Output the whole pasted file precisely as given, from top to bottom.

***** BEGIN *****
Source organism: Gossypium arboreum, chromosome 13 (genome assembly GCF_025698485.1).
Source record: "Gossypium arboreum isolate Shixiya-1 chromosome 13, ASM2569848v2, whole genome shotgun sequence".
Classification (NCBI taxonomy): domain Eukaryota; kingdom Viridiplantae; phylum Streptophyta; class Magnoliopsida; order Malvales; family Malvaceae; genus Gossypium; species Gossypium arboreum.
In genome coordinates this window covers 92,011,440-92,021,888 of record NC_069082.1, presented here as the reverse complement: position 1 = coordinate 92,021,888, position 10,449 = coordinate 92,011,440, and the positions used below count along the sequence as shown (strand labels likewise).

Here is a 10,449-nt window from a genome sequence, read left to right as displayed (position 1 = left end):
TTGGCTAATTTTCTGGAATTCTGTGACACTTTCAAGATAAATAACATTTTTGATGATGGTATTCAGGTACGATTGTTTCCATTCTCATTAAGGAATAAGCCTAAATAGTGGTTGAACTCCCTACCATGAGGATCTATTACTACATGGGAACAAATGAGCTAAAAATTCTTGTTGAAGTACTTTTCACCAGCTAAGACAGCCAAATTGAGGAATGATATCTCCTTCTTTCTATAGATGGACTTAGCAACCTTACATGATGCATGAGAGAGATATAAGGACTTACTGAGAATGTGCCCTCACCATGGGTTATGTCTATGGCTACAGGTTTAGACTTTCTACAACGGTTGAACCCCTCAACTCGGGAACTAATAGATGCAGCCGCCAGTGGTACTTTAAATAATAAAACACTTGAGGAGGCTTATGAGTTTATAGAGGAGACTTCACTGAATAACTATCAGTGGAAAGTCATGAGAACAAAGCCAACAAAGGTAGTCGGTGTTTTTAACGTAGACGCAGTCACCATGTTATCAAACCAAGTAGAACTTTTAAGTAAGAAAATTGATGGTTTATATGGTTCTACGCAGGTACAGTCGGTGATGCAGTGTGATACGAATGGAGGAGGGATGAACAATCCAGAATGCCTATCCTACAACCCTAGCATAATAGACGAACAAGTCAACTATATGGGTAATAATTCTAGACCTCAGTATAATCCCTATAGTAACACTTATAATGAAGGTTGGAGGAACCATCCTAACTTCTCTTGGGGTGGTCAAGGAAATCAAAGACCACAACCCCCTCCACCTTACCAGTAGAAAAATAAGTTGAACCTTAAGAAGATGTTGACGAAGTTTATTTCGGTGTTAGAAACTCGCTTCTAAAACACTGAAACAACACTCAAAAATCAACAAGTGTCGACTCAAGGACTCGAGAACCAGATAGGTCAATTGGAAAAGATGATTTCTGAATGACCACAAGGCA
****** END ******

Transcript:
Source organism: Gossypium arboreum, chromosome 13 (genome assembly GCF_025698485.1).
Source record: "Gossypium arboreum isolate Shixiya-1 chromosome 13, ASM2569848v2, whole genome shotgun sequence".
Classification (NCBI taxonomy): domain Eukaryota; kingdom Viridiplantae; phylum Streptophyta; class Magnoliopsida; order Malvales; family Malvaceae; genus Gossypium; species Gossypium arboreum.
In genome coordinates this window covers 92,011,440-92,021,888 of record NC_069082.1, presented here as the reverse complement: position 1 = coordinate 92,021,888, position 10,449 = coordinate 92,011,440, and the positions used below count along the sequence as shown (strand labels likewise).

Here is a 10,449-nt window from a genome sequence, read left to right as displayed (position 1 = left end):
TTGGCTAATTTTCTGGAATTCTGTGACACTTTCAAGATAAATAACATTTTTGATGATGGTATTCAGGTACGATTGTTTCCATTCTCATTAAGGAATAAGCCTAAATAGTGGTTGAACTCCCTACCATGAGGATCTATTACTACATGGGAACAAATGAGCTAAAAATTCTTGTTGAAGTACTTTTCACCAGCTAAGACAGCCAAATTGAGGAATGATATCTCCTTCTTTCTATAGATGGACTTAGCAACCTTACATGATGCATGAGAGAGATATAAGGACTTACTGAGAATGTGCCCTCACCATGGGTTATGTCTATGGCTACAGGTTTAGACTTTCTACAACGGTTGAACCCCTCAACTCGGGAACTAATAGATGCAGCCGCCAGTGGTACTTTAAATAATAAAACACTTGAGGAGGCTTATGAGTTTATAGAGGAGACTTCACTGAATAACTATCAGTGGAAAGTCATGAGAACAAAGCCAACAAAGGTAGTCGGTGTTTTTAACGTAGACGCAGTCACCATGTTATCAAACCAAGTAGAACTTTTAAGTAAGAAAATTGATGGTTTATATGGTTCTACGCAGGTACAGTCGGTGATGCAGTGTGATACGAATGGAGGAGGGATGAACAATCCAGAATGCCTATCCTACAACCCTAGCATAATAGACGAACAAGTCAACTATATGGGTAATAATTCTAGACCTCAGTATAATCCCTATAGTAACACTTATAATGAAGGTTGGAGGAACCATCCTAACTTCTCTTGGGGTGGTCAAGGAAATCAAAGACCACAACCCCCTCCACCTTACCAGTAGAAAAATAAGTTGAACCTTAAGAAGATGTTGACGAAGTTTATTTCGGTGTTAGAAACTCGCTTCTAAAACACTGAAACAACACTCAAAAATCAACAAGTGTCGACTCAAGGACTCGAGAACCAGATAGGTCAATTGGAAAAGATGATTTCTGAATGACCACAAGGCA